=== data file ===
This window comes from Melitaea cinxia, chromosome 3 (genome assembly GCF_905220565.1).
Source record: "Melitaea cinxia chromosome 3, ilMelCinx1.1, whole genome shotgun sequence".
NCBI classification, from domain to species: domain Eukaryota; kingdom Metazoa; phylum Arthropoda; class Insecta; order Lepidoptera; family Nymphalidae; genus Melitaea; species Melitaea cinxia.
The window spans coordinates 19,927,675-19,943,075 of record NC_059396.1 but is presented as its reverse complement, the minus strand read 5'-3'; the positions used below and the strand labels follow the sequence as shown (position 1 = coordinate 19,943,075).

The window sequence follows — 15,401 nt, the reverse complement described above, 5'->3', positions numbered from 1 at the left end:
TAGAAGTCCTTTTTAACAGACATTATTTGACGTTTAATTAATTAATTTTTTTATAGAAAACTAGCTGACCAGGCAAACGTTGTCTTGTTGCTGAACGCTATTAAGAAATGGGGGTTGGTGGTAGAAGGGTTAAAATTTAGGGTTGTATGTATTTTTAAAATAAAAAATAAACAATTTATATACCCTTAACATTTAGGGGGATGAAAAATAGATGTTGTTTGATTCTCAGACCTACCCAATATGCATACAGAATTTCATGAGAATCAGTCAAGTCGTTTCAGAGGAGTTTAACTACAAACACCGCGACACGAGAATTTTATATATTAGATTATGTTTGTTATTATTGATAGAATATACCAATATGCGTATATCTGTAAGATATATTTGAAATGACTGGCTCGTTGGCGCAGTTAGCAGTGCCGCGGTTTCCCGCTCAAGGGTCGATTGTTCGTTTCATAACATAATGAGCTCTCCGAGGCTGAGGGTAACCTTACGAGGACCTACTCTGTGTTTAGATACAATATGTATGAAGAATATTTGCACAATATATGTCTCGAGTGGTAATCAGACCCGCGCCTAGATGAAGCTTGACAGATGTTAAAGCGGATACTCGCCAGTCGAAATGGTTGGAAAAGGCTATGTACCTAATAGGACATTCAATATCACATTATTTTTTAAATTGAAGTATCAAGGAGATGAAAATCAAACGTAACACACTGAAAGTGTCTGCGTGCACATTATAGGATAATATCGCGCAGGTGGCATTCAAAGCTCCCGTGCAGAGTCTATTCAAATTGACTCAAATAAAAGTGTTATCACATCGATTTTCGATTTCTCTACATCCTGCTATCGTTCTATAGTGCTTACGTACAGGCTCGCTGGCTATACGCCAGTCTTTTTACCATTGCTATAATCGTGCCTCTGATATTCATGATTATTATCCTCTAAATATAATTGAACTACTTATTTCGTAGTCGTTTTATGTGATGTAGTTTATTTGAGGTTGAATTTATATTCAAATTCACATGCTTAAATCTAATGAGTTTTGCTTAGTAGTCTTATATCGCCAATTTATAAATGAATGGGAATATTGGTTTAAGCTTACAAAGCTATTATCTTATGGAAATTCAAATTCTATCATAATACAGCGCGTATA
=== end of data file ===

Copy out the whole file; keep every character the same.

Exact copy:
This window comes from Melitaea cinxia, chromosome 3 (genome assembly GCF_905220565.1).
Source record: "Melitaea cinxia chromosome 3, ilMelCinx1.1, whole genome shotgun sequence".
NCBI classification, from domain to species: domain Eukaryota; kingdom Metazoa; phylum Arthropoda; class Insecta; order Lepidoptera; family Nymphalidae; genus Melitaea; species Melitaea cinxia.
The window spans coordinates 19,927,675-19,943,075 of record NC_059396.1 but is presented as its reverse complement, the minus strand read 5'-3'; the positions used below and the strand labels follow the sequence as shown (position 1 = coordinate 19,943,075).

The window sequence follows — 15,401 nt, the reverse complement described above, 5'->3', positions numbered from 1 at the left end:
TAGAAGTCCTTTTTAACAGACATTATTTGACGTTTAATTAATTAATTTTTTTATAGAAAACTAGCTGACCAGGCAAACGTTGTCTTGTTGCTGAACGCTATTAAGAAATGGGGGTTGGTGGTAGAAGGGTTAAAATTTAGGGTTGTATGTATTTTTAAAATAAAAAATAAACAATTTATATACCCTTAACATTTAGGGGGATGAAAAATAGATGTTGTTTGATTCTCAGACCTACCCAATATGCATACAGAATTTCATGAGAATCAGTCAAGTCGTTTCAGAGGAGTTTAACTACAAACACCGCGACACGAGAATTTTATATATTAGATTATGTTTGTTATTATTGATAGAATATACCAATATGCGTATATCTGTAAGATATATTTGAAATGACTGGCTCGTTGGCGCAGTTAGCAGTGCCGCGGTTTCCCGCTCAAGGGTCGATTGTTCGTTTCATAACATAATGAGCTCTCCGAGGCTGAGGGTAACCTTACGAGGACCTACTCTGTGTTTAGATACAATATGTATGAAGAATATTTGCACAATATATGTCTCGAGTGGTAATCAGACCCGCGCCTAGATGAAGCTTGACAGATGTTAAAGCGGATACTCGCCAGTCGAAATGGTTGGAAAAGGCTATGTACCTAATAGGACATTCAATATCACATTATTTTTTAAATTGAAGTATCAAGGAGATGAAAATCAAACGTAACACACTGAAAGTGTCTGCGTGCACATTATAGGATAATATCGCGCAGGTGGCATTCAAAGCTCCCGTGCAGAGTCTATTCAAATTGACTCAAATAAAAGTGTTATCACATCGATTTTCGATTTCTCTACATCCTGCTATCGTTCTATAGTGCTTACGTACAGGCTCGCTGGCTATACGCCAGTCTTTTTACCATTGCTATAATCGTGCCTCTGATATTCATGATTATTATCCTCTAAATATAATTGAACTACTTATTTCGTAGTCGTTTTATGTGATGTAGTTTATTTGAGGTTGAATTTATATTCAAATTCACATGCTTAAATCTAATGAGTTTTGCTTAGTAGTCTTATATCGCCAATTTATAAATGAATGGGAATATTGGTTTAAGCTTACAAAGCTATTATCTTATGGAAATTCAAATTCTATCATAATACAGCGCGTATA